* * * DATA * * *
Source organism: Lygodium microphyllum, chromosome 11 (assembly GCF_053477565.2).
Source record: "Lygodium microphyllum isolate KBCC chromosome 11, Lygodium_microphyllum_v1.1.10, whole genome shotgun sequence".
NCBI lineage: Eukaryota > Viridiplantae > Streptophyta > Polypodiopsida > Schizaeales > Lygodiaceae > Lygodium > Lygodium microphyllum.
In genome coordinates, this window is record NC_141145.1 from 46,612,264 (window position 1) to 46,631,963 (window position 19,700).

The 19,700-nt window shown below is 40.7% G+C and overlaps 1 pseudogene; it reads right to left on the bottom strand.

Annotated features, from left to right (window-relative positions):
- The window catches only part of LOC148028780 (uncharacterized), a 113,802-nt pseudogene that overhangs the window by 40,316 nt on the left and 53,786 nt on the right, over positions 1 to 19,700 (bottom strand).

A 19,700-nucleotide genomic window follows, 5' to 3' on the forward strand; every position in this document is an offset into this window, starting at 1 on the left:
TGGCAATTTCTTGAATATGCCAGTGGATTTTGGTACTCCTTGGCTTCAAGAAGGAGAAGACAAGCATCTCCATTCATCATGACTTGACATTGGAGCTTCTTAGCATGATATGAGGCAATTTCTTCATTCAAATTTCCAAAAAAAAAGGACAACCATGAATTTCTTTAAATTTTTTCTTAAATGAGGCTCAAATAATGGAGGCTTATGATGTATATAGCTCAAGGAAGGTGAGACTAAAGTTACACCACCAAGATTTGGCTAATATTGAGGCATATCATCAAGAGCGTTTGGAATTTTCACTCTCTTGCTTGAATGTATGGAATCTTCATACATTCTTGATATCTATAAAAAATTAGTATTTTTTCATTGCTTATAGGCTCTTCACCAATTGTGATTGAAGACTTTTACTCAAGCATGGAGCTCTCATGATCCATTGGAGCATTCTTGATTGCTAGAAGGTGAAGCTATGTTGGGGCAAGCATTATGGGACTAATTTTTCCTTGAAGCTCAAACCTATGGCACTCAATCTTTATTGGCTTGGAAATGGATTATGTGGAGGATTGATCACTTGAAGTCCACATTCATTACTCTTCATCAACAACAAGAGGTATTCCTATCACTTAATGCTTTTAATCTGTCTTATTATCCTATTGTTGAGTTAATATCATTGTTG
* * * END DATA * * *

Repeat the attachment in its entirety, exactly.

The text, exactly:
Source organism: Lygodium microphyllum, chromosome 11 (assembly GCF_053477565.2).
Source record: "Lygodium microphyllum isolate KBCC chromosome 11, Lygodium_microphyllum_v1.1.10, whole genome shotgun sequence".
NCBI lineage: Eukaryota > Viridiplantae > Streptophyta > Polypodiopsida > Schizaeales > Lygodiaceae > Lygodium > Lygodium microphyllum.
In genome coordinates, this window is record NC_141145.1 from 46,612,264 (window position 1) to 46,631,963 (window position 19,700).

The 19,700-nt window shown below is 40.7% G+C and overlaps 1 pseudogene; it reads right to left on the bottom strand.

Annotated features, from left to right (window-relative positions):
- The window catches only part of LOC148028780 (uncharacterized), a 113,802-nt pseudogene that overhangs the window by 40,316 nt on the left and 53,786 nt on the right, over positions 1 to 19,700 (bottom strand).

A 19,700-nucleotide genomic window follows, 5' to 3' on the forward strand; every position in this document is an offset into this window, starting at 1 on the left:
TGGCAATTTCTTGAATATGCCAGTGGATTTTGGTACTCCTTGGCTTCAAGAAGGAGAAGACAAGCATCTCCATTCATCATGACTTGACATTGGAGCTTCTTAGCATGATATGAGGCAATTTCTTCATTCAAATTTCCAAAAAAAAAGGACAACCATGAATTTCTTTAAATTTTTTCTTAAATGAGGCTCAAATAATGGAGGCTTATGATGTATATAGCTCAAGGAAGGTGAGACTAAAGTTACACCACCAAGATTTGGCTAATATTGAGGCATATCATCAAGAGCGTTTGGAATTTTCACTCTCTTGCTTGAATGTATGGAATCTTCATACATTCTTGATATCTATAAAAAATTAGTATTTTTTCATTGCTTATAGGCTCTTCACCAATTGTGATTGAAGACTTTTACTCAAGCATGGAGCTCTCATGATCCATTGGAGCATTCTTGATTGCTAGAAGGTGAAGCTATGTTGGGGCAAGCATTATGGGACTAATTTTTCCTTGAAGCTCAAACCTATGGCACTCAATCTTTATTGGCTTGGAAATGGATTATGTGGAGGATTGATCACTTGAAGTCCACATTCATTACTCTTCATCAACAACAAGAGGTATTCCTATCACTTAATGCTTTTAATCTGTCTTATTATCCTATTGTTGAGTTAATATCATTGTTG